Richard looks at observations from neuroscience and links them to how we can explore poetic forms of self-expression to come into deep psychophysical balance and open our consciousness to spaciousness.

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Transcript

You know, what’s really been very interesting to me lately is to read of something of what neuroscience is beginning to tell us about how our brains work. And it’s interesting. It was the old idea that the left brain did one thing. The right brain did another thing– masculine, and feminine, and so forth. But we realize now is that both sides of our brains are trying to create wholeness or representing wholeness to us. The right experiences wholeness just as it is, all at once. The left side creates concepts, and words, and representations, and it puts them together. And it tries to develop wholeness that way.

In fact, by putting together words into beliefs, we don’t necessarily create wholeness at all, but we create systems that often divide us. And what fascinates me is the notion of poetry, of a way to change energy by the use of words, and feeling, and association. For me, I used to be able to bring myself into states of stillness, oneness often through running, or athleticism, and riding my bike. But over the last few years, I’ve been doing a lot of pain. And until recently, back surgery’s really freed me from it.

And I needed to practice. I needed a way to change my energy without being able to run, or jog, or dance, or climb, or hike– the things that would join me to nature. And so I began to explore just writing poetry. I want to share one of the poems that is inspired by my visit here, in England, where my friends have a wonderful farm and garden. And I can go out and pick berries in the morning. So here’s this short inspiration from yesterday.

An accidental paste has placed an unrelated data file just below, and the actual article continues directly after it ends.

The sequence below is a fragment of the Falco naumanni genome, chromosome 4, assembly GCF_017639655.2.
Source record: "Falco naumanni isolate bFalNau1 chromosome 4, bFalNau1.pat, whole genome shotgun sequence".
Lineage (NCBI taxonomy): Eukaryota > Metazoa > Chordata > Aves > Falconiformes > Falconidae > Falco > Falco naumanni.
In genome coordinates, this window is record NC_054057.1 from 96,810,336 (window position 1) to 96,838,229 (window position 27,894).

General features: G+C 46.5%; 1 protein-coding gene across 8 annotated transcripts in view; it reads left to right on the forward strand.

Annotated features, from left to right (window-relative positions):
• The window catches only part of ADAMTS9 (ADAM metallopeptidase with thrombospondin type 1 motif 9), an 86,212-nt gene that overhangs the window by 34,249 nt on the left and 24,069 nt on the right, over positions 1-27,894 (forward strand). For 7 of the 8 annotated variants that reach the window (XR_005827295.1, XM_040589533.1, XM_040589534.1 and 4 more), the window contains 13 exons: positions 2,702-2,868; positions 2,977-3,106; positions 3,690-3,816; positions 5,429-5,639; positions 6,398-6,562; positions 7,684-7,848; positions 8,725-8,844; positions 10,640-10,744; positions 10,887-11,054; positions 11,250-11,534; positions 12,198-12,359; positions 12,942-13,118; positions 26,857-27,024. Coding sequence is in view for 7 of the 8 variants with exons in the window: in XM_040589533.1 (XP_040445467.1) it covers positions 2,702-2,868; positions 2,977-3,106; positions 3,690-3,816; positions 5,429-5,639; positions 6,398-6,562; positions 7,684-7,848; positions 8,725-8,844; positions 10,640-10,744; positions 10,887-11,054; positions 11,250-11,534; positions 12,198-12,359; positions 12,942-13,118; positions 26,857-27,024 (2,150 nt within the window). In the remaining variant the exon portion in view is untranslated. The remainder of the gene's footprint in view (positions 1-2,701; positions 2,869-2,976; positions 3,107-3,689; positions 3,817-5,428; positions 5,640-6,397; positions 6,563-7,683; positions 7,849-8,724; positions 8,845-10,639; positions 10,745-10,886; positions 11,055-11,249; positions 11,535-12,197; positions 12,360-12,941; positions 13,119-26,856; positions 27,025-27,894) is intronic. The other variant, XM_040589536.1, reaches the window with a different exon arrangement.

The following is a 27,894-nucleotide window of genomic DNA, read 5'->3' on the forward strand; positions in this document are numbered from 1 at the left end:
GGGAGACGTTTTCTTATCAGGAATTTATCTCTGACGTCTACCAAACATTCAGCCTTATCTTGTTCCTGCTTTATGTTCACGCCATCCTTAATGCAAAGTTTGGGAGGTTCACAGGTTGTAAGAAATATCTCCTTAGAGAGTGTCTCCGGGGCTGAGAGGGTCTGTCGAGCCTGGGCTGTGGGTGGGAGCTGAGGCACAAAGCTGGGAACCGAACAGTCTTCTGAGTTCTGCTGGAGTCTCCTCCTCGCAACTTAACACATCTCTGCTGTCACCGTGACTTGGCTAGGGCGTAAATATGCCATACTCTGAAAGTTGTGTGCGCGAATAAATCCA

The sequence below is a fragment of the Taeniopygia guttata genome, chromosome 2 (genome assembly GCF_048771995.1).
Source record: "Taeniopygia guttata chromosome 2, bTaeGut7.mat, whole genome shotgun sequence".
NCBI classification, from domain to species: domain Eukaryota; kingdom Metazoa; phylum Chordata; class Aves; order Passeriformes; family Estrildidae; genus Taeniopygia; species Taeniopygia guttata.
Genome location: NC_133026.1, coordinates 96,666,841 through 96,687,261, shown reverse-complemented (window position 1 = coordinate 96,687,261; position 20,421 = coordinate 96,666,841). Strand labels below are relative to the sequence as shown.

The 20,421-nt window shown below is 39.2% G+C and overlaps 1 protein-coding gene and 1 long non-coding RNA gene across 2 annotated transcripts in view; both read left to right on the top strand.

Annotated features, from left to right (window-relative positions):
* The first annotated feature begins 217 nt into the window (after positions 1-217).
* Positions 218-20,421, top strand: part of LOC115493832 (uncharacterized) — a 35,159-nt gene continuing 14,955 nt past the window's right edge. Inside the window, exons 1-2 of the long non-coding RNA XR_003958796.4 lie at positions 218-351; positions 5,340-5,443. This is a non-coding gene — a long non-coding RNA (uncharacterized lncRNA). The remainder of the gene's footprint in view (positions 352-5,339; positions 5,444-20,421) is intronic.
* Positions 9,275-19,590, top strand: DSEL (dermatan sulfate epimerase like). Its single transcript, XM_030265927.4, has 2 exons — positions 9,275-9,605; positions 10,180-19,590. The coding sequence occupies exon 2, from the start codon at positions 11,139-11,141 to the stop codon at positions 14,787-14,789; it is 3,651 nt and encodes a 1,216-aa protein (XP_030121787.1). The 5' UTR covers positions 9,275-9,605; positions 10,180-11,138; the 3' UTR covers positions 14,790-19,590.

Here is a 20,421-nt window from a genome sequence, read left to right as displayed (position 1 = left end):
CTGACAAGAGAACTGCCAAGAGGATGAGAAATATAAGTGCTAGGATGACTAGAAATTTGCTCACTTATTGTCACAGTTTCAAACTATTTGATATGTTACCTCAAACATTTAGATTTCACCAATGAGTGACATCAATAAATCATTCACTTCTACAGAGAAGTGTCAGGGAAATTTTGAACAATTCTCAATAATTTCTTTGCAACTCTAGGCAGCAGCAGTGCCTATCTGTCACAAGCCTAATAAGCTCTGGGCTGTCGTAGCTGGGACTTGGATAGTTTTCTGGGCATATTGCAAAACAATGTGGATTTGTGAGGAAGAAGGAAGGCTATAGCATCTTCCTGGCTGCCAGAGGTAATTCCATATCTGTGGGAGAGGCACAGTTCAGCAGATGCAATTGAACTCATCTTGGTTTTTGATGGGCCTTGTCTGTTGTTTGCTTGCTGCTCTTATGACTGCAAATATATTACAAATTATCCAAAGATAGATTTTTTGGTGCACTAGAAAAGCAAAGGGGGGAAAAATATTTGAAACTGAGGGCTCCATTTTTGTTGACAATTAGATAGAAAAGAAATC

The miracles of berries growing. I’m squatting to free them from their branches– singly or in bunches– red, purple, pale yellow, blue, and near black. Distinct tastes but all offer that moment of resistance before bursting forth in their mouth watering glory. Not in a box, no plastic lid, no packaging. Straight into the bowl. Surely worth the pricks, and punctures, and torn skin to reach the plump ones through their defenses. And the frantic bird that found its way into the enclosure, to gorge but not know how to escape– I leave the door open, and he finds his way to freedom, taking a part of me with him into the sky.

So one of the things that happens with poetry is that boundaries become blurred. Tastes, images, sounds, and ideas have a way of dancing with each other. And the reason I say this to you is because what’s happening in our world is that we’re building reality. We’re building structures that we think are whole, but we’re building them from representations. We’re building them with words. Words link together into sentences. Sentences link together into ideas and beliefs. And those ideas and beliefs can have nothing whatsoever to do with nature, and wholeness, and the simple balance and rightness of things.

And when you take the time just to let your feeling and your associative processes in your thinking and imagery and sensation join together in a flow of words. You create a balance between a wholeness made of representation and a wholeness that you just simply know. Like I leave the door open and he finds his way to freedom, taking a part of me with him into the sky.

The bird doesn’t leave me. The bird and I travel together. I go into the sky. There’s a sense of everything connected. In those simple moments where words can do that for me change my energy, just as much as meditation, just as much as contemplation, just as much as dancing, just as much as hiking in the mountains.

I really wonder if we will start to understand that what we do with words, what we see happening on the political scene today– this assembling of rationalizations that have nothing to do with sun, or flowers, or plants, or smells, or breezes. These rationalizations that allow us to explore our world– we’re missing the poetry of life. And I invite you explore becoming your own poet.

When I do my retreats during the quiet days, I say to people don’t write in your journal. Don’t use this notion of “I” or “me” and then talk about yourself. Just let words allow you to flow with an energy. And see if you can start to take yourself back to states of wholeness, even though you’re playing with fragments, and representations, and words, and ideas.

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